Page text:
Criminal Bar head: DPP must give reasons for not occupying new office

The content originally appeared on: Trinidad and Tobago Newsday

Israel Khan,SC. –

HEAD of the Criminal Bar Association Israel Khan is calling on Director of Public Prosecutions (DPP) Roger Gaspard to clear the air on the reasons why his office has not been able to occupy a multi-storey building on Park Street, Port of Spain, which has cost the state millions in rent.

Speaking with Sunday Newsday, Khan said: “The DPP must explain to the nation why he decided not to use the building after the Government spent millions of dollars to retrofit the building. He needs to give a good explanation.”

Sunday Newsday was informed the Special Branch of the police service has identified several security risks at the site and made recommendations to instal bullet-proofing on the eastern side, and other security measures.

At a PNM public meeting at the Barataria Community Centre on Thursday, the Prime Minister raised the issue of a three-year delay in occupying the building because of various requests to make it more secure.

Dr Rowley said the space was sourced by the government for the DPP’s Office but remained unoccupied.

He said in addressing issues at the DPP’s Office, particularly its lack of space to accommodate lawyers, Cabinet decided to rent the building, which is shared with Republic Bank.

Rowley said the landlord had told the government to stop making adjustments as the three-year lease is coming to an end.

On Friday, Gaspard said he was not going to comment on the issue until after receiving advice. Two days before,  in a radio interview, Gaspard had hinted at the collapse of the criminal justice system as his office was severely understaffed to cope with the workload. He also spoke of his decision to discontinue the 18-year-old criminal case against former prime minister Basdeo Panday, his wife, former minister Carlos John and businessman Ishwar Galbaransingh linked to the Piarco Airport construction project.

Newsday contacted head of Special Branch Snr Supt Alicia Henry for comment, but she directed all questions to Police Commissioner Erla Harewood-Christopher. Calls to the commissioner went unanswered.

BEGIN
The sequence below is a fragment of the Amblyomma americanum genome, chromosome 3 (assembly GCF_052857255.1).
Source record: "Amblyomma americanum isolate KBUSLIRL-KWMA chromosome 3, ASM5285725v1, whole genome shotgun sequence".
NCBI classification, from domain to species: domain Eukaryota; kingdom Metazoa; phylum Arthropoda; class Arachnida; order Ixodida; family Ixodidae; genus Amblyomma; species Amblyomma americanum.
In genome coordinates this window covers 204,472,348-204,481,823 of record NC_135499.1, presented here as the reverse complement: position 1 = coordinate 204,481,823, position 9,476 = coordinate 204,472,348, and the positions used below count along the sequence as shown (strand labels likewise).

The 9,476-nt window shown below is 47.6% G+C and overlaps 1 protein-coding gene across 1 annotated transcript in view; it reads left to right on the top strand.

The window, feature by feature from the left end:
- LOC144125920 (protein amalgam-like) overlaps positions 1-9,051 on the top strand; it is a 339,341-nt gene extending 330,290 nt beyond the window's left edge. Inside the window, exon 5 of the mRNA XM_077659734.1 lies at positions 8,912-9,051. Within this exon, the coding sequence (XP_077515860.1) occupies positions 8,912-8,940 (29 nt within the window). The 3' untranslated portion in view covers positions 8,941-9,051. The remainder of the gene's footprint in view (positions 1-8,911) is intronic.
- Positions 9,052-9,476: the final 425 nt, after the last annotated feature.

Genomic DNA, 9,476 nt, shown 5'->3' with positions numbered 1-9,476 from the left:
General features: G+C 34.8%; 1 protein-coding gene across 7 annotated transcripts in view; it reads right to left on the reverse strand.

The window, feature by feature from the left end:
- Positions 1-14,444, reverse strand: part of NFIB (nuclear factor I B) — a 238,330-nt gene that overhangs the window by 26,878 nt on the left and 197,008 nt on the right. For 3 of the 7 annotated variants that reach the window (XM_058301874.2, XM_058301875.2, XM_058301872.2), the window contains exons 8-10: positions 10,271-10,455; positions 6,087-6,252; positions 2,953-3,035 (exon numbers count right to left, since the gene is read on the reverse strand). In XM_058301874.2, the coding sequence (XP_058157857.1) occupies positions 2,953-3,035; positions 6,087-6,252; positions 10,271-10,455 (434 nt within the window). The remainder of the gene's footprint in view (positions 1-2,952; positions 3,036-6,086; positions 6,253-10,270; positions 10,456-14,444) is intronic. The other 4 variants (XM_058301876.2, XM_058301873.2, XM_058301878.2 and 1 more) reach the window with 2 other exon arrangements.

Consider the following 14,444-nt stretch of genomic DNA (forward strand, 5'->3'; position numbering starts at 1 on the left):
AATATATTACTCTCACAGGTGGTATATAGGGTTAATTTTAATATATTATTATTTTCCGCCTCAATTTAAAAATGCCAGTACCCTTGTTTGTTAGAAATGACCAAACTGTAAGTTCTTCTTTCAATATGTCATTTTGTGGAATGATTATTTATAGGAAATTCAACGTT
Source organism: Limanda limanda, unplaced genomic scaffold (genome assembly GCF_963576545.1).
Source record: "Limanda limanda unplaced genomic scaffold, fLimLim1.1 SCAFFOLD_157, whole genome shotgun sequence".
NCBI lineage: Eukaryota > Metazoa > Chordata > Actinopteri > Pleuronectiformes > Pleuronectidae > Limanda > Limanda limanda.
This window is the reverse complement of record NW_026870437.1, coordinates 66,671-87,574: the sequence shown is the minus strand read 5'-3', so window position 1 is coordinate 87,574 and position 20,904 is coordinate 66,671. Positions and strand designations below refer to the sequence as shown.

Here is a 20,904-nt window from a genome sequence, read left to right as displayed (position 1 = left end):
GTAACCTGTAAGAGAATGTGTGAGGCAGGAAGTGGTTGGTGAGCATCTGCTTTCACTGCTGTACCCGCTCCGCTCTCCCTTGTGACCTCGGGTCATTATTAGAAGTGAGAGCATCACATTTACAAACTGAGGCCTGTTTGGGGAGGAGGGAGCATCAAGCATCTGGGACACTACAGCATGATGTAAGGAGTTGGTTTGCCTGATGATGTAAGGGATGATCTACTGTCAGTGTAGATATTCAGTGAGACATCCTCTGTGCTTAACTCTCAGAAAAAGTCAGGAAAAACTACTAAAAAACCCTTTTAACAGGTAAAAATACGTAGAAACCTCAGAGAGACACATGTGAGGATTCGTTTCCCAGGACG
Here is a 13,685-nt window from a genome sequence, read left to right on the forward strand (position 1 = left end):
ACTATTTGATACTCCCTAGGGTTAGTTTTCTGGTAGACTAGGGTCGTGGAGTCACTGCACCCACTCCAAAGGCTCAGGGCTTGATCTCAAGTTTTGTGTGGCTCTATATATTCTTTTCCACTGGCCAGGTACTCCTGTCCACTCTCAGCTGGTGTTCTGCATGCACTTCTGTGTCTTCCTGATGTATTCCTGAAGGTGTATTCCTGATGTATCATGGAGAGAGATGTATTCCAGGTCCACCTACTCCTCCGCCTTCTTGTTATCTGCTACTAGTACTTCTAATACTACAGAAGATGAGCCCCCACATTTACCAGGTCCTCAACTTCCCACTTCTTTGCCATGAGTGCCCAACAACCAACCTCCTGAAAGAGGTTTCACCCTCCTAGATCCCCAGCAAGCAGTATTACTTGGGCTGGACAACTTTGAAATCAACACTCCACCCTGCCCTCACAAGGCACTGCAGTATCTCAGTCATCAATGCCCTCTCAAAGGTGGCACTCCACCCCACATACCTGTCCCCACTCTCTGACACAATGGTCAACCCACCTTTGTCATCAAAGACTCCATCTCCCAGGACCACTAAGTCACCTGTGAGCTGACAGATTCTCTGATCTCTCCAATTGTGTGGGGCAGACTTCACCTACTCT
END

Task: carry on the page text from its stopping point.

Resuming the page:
During a media conference on Friday, Opposition Senator Wade Mark accused the Prime Minister of attacking the DPP supposedly for failing to prosecute his political opponents.

“Is he trying to frustrate Gaspard into leaving the Office of the DPP? What is the objective of the Prime Minister?”

Last Wednesday Gaspard explained that his office was hamstrung by “an acute and chronic” staff shortage that affected its ability to prosecute cases in every court in the country.

He said during a radio interview that his office has 58 attorneys, including some with little or no court experience, adding that a Cabinet note of 2013 proposed the DPP should have 137 attorneys.

In an apparent response, Rowley said: “None of us in this country have all that we need. But you got to make the most with what you have.”

Commenting on the lack of attorneys at the DPP’s office, Khan said the Judicial and Legal Service Commission, headed by Chief Justice Ivor Archie, should explain why there is a lack of attorneys at the DPP’s office.

“How can you have judges increasing but no competent attorneys to prosecute matters? What is happening sends a signal to the criminal elements that if they get caught they can’t be prosecuted.”

Contacted for comment, Attorney General Reginald Armour said he will issue a statement next week.

Armour said he was not one to shoot from the hip and wanted to get all the necessary information before making any comments, especially since the rental agreement predates his appointment as AG. He added that he has been gathering information since Friday, and some information he requested was more difficult to get than the rest.

Sunday Newsday also made attempts to call former AG Faris Al-Rawi, under whose tenure the building was leased, but calls went unanswered.